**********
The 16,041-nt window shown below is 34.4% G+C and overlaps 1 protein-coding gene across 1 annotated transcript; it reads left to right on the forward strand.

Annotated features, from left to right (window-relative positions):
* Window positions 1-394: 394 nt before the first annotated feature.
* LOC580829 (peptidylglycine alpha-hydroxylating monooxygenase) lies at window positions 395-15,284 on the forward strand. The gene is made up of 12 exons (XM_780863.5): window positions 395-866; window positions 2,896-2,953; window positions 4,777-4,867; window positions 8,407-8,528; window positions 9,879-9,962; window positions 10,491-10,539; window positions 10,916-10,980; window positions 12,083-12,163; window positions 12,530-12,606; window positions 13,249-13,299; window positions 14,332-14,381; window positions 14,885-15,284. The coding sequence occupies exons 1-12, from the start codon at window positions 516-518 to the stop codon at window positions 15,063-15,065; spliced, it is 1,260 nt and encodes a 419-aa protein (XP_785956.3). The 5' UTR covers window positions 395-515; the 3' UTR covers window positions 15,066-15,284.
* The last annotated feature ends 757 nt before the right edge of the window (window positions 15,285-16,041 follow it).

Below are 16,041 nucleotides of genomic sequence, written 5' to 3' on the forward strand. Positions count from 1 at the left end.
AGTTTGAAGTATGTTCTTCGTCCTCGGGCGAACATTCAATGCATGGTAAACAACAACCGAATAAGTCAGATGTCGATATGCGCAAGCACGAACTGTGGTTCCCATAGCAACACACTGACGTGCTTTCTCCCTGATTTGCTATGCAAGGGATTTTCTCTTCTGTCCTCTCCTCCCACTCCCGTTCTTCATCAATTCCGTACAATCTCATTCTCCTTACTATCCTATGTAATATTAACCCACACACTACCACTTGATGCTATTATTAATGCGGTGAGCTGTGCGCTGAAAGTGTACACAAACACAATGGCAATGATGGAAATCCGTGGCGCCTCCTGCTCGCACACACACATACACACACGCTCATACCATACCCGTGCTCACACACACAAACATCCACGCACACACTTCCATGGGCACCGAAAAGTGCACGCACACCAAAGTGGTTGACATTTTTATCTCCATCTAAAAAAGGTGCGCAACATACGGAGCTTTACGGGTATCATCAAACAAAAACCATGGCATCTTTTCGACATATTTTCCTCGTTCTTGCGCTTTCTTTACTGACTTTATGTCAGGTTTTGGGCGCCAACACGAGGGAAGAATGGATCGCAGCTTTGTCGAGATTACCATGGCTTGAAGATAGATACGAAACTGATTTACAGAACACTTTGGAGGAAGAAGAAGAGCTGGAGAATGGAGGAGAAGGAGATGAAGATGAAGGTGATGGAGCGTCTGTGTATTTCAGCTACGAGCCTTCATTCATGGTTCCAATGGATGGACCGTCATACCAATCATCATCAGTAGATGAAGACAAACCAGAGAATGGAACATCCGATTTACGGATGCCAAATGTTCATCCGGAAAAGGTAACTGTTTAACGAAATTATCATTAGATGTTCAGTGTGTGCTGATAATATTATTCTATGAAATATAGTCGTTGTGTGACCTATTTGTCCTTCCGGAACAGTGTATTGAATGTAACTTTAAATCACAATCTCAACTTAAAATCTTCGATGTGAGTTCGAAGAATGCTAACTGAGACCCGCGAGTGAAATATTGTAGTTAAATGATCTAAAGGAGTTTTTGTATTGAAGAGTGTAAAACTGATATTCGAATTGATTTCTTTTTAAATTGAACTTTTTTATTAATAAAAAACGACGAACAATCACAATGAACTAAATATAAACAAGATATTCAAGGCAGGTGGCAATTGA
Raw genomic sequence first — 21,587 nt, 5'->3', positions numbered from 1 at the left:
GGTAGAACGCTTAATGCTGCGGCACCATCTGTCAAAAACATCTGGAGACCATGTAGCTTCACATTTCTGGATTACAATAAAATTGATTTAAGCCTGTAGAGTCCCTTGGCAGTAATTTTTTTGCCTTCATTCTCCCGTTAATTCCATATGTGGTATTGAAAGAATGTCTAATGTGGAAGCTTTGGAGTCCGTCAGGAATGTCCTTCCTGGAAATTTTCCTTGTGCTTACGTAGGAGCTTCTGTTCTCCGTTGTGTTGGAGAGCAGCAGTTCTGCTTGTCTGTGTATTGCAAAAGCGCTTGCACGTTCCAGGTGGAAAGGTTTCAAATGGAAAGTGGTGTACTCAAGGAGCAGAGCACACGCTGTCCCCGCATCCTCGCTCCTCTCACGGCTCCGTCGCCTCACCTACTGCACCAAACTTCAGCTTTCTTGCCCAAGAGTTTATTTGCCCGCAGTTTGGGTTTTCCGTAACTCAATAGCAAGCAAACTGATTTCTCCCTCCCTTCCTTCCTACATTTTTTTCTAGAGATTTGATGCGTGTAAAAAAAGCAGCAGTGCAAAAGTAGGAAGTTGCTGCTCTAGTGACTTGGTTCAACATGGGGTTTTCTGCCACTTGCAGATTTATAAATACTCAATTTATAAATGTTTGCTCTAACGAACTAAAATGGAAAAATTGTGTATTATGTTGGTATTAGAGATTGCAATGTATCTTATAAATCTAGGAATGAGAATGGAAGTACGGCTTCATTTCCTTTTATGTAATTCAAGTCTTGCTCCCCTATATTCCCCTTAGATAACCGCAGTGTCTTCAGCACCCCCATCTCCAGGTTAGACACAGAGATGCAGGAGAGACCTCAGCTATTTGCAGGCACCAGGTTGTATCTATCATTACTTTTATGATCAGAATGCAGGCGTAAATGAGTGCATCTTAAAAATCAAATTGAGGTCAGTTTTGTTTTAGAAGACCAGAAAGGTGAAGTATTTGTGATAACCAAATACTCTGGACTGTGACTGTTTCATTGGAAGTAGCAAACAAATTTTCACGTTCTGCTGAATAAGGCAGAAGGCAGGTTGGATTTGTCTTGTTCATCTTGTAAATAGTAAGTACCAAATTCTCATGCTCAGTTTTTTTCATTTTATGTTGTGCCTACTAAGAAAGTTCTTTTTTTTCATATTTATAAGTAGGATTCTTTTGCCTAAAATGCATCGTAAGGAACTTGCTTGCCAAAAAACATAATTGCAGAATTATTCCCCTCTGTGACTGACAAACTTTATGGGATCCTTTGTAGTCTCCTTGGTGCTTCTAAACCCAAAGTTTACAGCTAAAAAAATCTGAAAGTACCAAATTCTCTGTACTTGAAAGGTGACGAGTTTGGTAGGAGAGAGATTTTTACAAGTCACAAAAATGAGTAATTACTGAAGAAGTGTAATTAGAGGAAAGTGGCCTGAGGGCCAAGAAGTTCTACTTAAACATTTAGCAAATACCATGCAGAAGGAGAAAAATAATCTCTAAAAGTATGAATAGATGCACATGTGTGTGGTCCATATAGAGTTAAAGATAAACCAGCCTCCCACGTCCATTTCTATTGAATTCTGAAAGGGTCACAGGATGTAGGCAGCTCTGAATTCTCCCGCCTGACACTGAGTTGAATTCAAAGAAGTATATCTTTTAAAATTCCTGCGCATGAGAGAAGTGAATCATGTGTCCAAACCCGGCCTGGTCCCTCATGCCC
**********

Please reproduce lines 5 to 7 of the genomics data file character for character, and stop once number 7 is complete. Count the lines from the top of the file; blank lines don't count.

* The last annotated feature ends 757 nt before the right edge of the window (window positions 15,285-16,041 follow it).

Below are 16,041 nucleotides of genomic sequence, written 5' to 3' on the forward strand. Positions count from 1 at the left end.
AGTTTGAAGTATGTTCTTCGTCCTCGGGCGAACATTCAATGCATGGTAAACAACAACCGAATAAGTCAGATGTCGATATGCGCAAGCACGAACTGTGGTTCCCATAGCAACACACTGACGTGCTTTCTCCCTGATTTGCTATGCAAGGGATTTTCTCTTCTGTCCTCTCCTCCCACTCCCGTTCTTCATCAATTCCGTACAATCTCATTCTCCTTACTATCCTATGTAATATTAACCCACACACTACCACTTGATGCTATTATTAATGCGGTGAGCTGTGCGCTGAAAGTGTACACAAACACAATGGCAATGATGGAAATCCGTGGCGCCTCCTGCTCGCACACACACATACACACACGCTCATACCATACCCGTGCTCACACACACAAACATCCACGCACACACTTCCATGGGCACCGAAAAGTGCACGCACACCAAAGTGGTTGACATTTTTATCTCCATCTAAAAAAGGTGCGCAACATACGGAGCTTTACGGGTATCATCAAACAAAAACCATGGCATCTTTTCGACATATTTTCCTCGTTCTTGCGCTTTCTTTACTGACTTTATGTCAGGTTTTGGGCGCCAACACGAGGGAAGAATGGATCGCAGCTTTGTCGAGATTACCATGGCTTGAAGATAGATACGAAACTGATTTACAGAACACTTTGGAGGAAGAAGAAGAGCTGGAGAATGGAGGAGAAGGAGATGAAGATGAAGGTGATGGAGCGTCTGTGTATTTCAGCTACGAGCCTTCATTCATGGTTCCAATGGATGGACCGTCATACCAATCATCATCAGTAGATGAAGACAAACCAGAGAATGGAACATCCGATTTACGGATGCCAAATGTTCATCCGGAAAAGGTAACTGTTTAACGAAATTATCATTAGATGTTCAGTGTGTGCTGATAATATTATTCTATGAAATATAGTCGTTGTGTGACCTATTTGTCCTTCCGGAACAGTGTATTGAATGTAACTTTAAATCACAATCTCAACTTAAAATCTTCGATGTGAGTTCGAAGAATGCTAACTGAGACCCGCGAGTGAAATATTGTAGTTAAATGATCTAAAGGAGTTTTTGTATTGAAGAGTGTAAAACTGATATTCGAATTGATTTCTTTTTAAATTGAACTTTTTTATTAATAAAAAACGACGAACAATCACAATGAACTAAATATAAACAAGATATTCAAGGCAGGTGGCAATTGA